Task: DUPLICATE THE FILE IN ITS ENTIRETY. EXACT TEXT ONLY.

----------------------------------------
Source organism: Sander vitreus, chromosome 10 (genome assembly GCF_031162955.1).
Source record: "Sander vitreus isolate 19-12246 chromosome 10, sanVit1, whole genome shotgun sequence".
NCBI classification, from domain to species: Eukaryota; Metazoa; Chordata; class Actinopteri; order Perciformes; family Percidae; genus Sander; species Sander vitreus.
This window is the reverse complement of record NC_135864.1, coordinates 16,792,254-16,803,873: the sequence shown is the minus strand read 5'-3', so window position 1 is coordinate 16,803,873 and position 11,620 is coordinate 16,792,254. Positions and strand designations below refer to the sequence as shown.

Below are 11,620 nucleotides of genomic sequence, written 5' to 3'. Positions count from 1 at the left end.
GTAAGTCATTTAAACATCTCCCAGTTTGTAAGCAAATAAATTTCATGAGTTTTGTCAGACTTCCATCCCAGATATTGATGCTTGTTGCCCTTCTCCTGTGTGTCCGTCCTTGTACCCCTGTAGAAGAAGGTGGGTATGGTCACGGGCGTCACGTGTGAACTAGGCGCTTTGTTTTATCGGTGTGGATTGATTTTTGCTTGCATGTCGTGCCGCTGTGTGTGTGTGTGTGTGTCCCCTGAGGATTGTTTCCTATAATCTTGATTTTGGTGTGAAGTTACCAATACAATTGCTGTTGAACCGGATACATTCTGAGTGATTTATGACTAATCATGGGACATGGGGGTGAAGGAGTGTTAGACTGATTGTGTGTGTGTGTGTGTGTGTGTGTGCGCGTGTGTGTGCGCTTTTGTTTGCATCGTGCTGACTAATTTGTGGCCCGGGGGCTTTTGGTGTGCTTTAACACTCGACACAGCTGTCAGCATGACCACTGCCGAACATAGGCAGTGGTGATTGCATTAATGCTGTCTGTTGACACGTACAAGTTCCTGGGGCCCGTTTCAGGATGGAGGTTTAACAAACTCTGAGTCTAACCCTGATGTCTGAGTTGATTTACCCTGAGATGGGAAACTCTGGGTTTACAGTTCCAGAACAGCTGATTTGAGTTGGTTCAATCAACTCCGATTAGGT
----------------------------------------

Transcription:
Source organism: Sander vitreus, chromosome 10 (genome assembly GCF_031162955.1).
Source record: "Sander vitreus isolate 19-12246 chromosome 10, sanVit1, whole genome shotgun sequence".
NCBI classification, from domain to species: Eukaryota; Metazoa; Chordata; class Actinopteri; order Perciformes; family Percidae; genus Sander; species Sander vitreus.
This window is the reverse complement of record NC_135864.1, coordinates 16,792,254-16,803,873: the sequence shown is the minus strand read 5'-3', so window position 1 is coordinate 16,803,873 and position 11,620 is coordinate 16,792,254. Positions and strand designations below refer to the sequence as shown.

Below are 11,620 nucleotides of genomic sequence, written 5' to 3'. Positions count from 1 at the left end.
GTAAGTCATTTAAACATCTCCCAGTTTGTAAGCAAATAAATTTCATGAGTTTTGTCAGACTTCCATCCCAGATATTGATGCTTGTTGCCCTTCTCCTGTGTGTCCGTCCTTGTACCCCTGTAGAAGAAGGTGGGTATGGTCACGGGCGTCACGTGTGAACTAGGCGCTTTGTTTTATCGGTGTGGATTGATTTTTGCTTGCATGTCGTGCCGCTGTGTGTGTGTGTGTGTGTCCCCTGAGGATTGTTTCCTATAATCTTGATTTTGGTGTGAAGTTACCAATACAATTGCTGTTGAACCGGATACATTCTGAGTGATTTATGACTAATCATGGGACATGGGGGTGAAGGAGTGTTAGACTGATTGTGTGTGTGTGTGTGTGTGTGTGTGCGCGTGTGTGTGCGCTTTTGTTTGCATCGTGCTGACTAATTTGTGGCCCGGGGGCTTTTGGTGTGCTTTAACACTCGACACAGCTGTCAGCATGACCACTGCCGAACATAGGCAGTGGTGATTGCATTAATGCTGTCTGTTGACACGTACAAGTTCCTGGGGCCCGTTTCAGGATGGAGGTTTAACAAACTCTGAGTCTAACCCTGATGTCTGAGTTGATTTACCCTGAGATGGGAAACTCTGGGTTTACAGTTCCAGAACAGCTGATTTGAGTTGGTTCAATCAACTCCGATTAGGT